A short time later, the New York Yacht Club selected Pensacola as the winter training base for its American Magic sailing team, which will challenge for the 36th America’s Cup in Auckland, New Zealand in 2021. The on-port training compound meets the team’s need for privacy and security while supporting the nearly 100 personnel and the 36-foot training version of their foiling 75-foot monohull sailboat that have been in Pensacola since November. Not only have they been wowing observers watching the daily training runs of what Skipper Terry Hutchinson calls their “flying boat,” Pensacola has wowed the team, too. Hutchinson often calls Pensacola “one of the best flat water, unobstructed, natural sailing venues” he’s ever seen.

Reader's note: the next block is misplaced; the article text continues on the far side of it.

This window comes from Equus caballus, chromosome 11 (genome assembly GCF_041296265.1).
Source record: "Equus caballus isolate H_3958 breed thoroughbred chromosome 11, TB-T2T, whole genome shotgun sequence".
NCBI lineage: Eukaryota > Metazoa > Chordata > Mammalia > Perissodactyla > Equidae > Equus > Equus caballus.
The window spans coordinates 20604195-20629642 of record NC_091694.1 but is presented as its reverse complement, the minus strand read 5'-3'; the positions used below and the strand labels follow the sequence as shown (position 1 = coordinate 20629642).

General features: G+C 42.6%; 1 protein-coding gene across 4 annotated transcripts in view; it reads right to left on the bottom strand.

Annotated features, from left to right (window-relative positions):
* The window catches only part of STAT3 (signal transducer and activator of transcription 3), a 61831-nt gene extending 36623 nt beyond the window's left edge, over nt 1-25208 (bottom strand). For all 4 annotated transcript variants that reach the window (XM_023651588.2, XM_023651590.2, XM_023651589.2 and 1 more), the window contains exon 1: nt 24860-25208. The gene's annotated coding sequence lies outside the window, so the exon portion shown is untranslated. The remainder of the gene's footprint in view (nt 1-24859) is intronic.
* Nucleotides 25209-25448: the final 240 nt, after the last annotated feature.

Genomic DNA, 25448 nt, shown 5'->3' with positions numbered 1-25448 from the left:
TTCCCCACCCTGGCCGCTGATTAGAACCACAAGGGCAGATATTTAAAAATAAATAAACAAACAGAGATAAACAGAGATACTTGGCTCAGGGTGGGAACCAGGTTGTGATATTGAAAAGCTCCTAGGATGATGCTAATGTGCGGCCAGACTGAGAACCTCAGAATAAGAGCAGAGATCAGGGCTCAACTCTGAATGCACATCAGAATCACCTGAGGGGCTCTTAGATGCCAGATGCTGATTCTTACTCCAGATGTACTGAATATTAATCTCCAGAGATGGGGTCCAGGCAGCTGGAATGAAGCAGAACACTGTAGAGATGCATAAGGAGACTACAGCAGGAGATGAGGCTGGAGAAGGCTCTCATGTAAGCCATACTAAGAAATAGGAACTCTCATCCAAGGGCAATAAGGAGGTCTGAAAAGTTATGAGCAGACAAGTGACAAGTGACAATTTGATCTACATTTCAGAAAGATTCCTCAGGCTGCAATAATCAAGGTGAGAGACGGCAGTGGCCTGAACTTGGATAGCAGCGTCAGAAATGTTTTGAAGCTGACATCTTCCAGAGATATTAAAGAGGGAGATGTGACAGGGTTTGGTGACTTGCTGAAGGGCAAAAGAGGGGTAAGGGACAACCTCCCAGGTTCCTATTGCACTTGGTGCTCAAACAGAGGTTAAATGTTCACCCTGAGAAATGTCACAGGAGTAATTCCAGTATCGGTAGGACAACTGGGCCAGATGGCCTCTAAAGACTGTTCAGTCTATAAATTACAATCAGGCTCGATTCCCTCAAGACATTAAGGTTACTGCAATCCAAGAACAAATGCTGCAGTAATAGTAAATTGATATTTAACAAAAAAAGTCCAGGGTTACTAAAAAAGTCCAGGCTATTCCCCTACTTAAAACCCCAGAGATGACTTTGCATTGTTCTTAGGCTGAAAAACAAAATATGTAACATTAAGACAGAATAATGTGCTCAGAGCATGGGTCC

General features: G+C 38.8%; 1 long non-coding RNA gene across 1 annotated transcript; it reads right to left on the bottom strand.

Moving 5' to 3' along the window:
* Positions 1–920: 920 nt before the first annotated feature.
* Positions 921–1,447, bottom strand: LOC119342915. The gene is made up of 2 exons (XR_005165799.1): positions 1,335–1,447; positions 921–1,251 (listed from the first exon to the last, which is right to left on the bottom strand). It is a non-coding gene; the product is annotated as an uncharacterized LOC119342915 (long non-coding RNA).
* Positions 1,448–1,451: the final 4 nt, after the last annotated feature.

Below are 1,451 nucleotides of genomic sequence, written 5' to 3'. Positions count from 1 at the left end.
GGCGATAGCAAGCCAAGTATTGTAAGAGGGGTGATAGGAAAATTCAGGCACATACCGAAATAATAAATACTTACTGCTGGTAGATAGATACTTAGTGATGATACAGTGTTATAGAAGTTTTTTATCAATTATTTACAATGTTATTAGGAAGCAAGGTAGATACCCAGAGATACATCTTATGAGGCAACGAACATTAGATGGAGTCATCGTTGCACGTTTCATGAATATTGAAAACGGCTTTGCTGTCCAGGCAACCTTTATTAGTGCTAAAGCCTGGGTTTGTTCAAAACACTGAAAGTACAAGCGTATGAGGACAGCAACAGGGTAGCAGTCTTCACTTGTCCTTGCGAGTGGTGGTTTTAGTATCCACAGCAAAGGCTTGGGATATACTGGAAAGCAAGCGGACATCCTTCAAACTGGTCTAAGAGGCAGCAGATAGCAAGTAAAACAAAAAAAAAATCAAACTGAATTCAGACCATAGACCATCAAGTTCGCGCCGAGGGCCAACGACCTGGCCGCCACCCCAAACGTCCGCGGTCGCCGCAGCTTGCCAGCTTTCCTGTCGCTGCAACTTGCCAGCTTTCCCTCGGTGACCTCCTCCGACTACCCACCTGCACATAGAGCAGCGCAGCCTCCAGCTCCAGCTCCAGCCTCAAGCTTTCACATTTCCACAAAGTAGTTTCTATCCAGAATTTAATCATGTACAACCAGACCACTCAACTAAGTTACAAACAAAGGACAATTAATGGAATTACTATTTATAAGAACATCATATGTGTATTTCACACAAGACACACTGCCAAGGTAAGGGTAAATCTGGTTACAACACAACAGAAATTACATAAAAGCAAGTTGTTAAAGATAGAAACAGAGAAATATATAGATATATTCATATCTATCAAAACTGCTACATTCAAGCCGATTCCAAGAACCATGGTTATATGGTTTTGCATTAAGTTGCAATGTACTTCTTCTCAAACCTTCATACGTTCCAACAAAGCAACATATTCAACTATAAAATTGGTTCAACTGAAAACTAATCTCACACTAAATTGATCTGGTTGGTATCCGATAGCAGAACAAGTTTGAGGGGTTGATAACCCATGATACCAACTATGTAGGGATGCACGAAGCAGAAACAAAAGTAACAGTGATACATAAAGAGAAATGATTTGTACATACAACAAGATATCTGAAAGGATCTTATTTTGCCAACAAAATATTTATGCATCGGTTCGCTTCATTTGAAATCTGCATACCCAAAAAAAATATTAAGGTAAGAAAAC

American Magic 38 Mule sails in Pensacola. Day 2 of first camp in FL.
Photo credit: Amory Ross – American Magic

“Again, this is that blend of old and new, tradition and technology, that we’ve been promoting as the Port of Pensacola’s niche of the future,” Miller said. “Sailing’s been around for hundreds of years, but a hydro-foiling monoull? That’s completely new technology and it’s being developed and tested right here at the Port of Pensacola.”

Further development of these new niches, combined with the thoughtful and strategic implementation of the Portside Pensacola Vision Plan and the Waterfront Hashtag Connector should ensure that the Port of Pensacola is as important a part of Pensacola’s future as it was its past.

Link to American Magic Pensacola Video